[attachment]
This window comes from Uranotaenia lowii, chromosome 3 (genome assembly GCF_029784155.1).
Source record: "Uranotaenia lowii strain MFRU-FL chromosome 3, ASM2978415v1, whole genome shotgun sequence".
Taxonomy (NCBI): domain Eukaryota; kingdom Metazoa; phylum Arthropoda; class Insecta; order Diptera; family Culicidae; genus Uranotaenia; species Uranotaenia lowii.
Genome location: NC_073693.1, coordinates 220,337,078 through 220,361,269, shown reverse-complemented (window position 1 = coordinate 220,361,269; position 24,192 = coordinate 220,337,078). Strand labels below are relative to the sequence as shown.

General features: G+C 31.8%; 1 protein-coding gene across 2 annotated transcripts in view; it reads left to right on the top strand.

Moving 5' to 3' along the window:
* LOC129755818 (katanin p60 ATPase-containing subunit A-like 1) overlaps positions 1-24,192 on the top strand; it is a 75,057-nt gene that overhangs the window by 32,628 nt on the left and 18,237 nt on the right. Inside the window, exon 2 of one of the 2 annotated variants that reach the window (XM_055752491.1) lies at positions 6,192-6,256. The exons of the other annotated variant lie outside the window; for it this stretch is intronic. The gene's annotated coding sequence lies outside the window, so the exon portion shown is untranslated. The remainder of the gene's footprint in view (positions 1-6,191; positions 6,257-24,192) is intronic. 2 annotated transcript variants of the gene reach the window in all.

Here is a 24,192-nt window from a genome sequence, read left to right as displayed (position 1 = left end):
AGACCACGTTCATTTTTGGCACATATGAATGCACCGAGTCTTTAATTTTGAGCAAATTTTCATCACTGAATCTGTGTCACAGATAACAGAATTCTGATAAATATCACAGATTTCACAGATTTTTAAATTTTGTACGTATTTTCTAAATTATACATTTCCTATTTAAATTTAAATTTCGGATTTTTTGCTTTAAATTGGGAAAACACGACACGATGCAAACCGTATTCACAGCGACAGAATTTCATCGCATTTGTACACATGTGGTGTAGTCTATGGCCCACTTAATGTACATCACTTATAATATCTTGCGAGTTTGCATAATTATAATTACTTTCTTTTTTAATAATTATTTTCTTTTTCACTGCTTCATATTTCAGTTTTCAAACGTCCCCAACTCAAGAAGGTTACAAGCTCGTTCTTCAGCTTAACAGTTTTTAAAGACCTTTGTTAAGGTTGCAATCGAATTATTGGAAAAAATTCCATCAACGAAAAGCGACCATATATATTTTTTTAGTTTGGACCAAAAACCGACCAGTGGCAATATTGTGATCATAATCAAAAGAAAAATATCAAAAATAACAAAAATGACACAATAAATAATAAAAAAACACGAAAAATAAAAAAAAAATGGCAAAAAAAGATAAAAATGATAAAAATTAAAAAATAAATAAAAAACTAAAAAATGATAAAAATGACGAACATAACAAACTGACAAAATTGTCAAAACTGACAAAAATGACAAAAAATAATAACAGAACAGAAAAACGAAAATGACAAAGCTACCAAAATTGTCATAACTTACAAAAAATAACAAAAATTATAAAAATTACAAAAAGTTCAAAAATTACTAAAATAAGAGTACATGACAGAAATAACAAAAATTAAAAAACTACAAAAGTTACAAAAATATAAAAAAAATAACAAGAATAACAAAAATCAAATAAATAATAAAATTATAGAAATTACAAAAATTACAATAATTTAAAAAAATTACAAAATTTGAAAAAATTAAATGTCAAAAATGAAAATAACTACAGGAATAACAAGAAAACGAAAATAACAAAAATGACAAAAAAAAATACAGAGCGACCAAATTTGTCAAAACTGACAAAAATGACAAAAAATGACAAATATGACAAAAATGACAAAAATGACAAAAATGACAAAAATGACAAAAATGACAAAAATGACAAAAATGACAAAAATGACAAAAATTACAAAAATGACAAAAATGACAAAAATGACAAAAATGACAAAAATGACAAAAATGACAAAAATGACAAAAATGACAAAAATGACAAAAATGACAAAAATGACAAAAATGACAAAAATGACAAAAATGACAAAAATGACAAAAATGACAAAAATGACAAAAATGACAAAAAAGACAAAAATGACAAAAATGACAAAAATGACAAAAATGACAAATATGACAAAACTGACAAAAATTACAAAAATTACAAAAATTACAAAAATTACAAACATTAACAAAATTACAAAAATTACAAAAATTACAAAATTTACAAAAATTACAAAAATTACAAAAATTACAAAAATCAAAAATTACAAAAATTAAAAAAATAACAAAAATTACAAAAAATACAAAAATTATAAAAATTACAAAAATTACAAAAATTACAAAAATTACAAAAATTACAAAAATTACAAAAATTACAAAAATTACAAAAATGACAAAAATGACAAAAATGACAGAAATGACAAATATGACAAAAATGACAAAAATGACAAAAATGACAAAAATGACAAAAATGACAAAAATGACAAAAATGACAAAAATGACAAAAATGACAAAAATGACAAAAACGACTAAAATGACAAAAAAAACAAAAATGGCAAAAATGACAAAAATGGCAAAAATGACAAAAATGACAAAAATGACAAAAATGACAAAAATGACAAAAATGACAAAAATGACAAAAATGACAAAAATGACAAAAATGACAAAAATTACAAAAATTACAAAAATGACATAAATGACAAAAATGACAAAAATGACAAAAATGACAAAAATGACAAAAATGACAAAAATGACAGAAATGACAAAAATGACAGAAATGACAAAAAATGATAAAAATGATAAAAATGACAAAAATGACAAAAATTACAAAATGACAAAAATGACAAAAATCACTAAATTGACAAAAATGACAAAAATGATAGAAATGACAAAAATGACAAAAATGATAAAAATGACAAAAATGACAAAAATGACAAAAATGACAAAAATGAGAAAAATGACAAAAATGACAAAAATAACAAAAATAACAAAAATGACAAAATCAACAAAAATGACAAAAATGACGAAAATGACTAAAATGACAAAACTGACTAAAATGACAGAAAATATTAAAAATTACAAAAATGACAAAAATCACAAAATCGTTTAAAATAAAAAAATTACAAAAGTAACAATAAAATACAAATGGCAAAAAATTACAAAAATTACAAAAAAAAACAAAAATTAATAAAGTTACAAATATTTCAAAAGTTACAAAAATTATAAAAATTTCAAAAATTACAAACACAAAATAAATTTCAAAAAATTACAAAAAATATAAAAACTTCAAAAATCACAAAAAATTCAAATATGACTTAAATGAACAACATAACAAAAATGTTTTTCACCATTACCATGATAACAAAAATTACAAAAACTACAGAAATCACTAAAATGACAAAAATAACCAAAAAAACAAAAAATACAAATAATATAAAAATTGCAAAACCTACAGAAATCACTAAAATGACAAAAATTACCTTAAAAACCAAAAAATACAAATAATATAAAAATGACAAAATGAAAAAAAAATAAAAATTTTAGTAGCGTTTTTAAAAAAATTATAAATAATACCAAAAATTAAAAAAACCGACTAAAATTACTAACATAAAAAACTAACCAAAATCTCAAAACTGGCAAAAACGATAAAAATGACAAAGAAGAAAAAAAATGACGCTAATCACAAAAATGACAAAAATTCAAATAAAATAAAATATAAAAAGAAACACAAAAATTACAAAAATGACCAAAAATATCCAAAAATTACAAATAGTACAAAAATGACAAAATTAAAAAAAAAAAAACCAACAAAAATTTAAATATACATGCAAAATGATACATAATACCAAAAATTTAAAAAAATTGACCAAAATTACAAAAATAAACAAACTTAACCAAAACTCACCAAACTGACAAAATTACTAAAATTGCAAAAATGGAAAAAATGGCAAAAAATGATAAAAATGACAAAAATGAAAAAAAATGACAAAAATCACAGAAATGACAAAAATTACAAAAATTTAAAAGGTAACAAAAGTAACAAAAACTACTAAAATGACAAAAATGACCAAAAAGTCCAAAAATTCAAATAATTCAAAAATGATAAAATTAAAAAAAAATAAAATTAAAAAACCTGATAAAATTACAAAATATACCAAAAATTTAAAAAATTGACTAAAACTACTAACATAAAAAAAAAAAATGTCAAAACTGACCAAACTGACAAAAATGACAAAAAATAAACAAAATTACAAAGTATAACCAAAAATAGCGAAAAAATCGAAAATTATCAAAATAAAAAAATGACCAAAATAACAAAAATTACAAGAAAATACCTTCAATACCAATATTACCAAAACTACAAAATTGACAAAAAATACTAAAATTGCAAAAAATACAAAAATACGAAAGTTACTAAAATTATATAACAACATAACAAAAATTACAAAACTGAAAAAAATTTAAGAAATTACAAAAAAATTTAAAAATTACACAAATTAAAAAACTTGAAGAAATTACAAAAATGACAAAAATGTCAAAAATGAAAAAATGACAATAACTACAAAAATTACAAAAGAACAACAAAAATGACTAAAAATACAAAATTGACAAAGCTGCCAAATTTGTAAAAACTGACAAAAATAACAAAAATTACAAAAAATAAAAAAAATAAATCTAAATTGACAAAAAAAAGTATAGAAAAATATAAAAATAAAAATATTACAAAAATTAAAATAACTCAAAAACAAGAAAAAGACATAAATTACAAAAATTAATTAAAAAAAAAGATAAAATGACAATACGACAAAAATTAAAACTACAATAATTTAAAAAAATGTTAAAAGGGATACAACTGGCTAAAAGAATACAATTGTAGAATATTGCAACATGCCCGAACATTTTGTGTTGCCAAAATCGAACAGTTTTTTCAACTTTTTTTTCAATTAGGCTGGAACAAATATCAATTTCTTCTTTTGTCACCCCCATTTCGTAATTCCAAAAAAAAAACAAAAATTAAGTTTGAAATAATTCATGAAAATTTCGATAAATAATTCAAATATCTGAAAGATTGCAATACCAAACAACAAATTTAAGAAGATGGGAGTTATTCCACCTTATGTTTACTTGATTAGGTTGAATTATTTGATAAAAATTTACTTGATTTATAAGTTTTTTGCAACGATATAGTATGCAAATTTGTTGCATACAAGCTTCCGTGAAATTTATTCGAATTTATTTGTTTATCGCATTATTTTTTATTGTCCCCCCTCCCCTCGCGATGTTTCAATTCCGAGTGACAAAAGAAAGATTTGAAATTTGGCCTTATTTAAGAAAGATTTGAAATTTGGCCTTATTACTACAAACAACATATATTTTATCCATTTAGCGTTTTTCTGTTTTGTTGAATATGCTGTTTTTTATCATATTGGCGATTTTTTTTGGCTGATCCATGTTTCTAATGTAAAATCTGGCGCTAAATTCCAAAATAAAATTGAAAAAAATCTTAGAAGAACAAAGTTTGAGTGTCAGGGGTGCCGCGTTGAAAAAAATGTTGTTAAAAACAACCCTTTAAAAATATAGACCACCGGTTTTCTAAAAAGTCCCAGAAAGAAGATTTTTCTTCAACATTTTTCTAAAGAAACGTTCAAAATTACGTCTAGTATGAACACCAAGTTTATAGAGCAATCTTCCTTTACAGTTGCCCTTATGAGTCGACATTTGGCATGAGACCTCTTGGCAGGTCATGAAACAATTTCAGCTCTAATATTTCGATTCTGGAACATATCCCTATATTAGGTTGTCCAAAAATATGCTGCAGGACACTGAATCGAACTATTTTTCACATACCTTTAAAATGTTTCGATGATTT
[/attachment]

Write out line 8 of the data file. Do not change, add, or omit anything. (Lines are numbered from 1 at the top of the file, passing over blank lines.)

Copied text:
Here is a 24,192-nt window from a genome sequence, read left to right as displayed (position 1 = left end):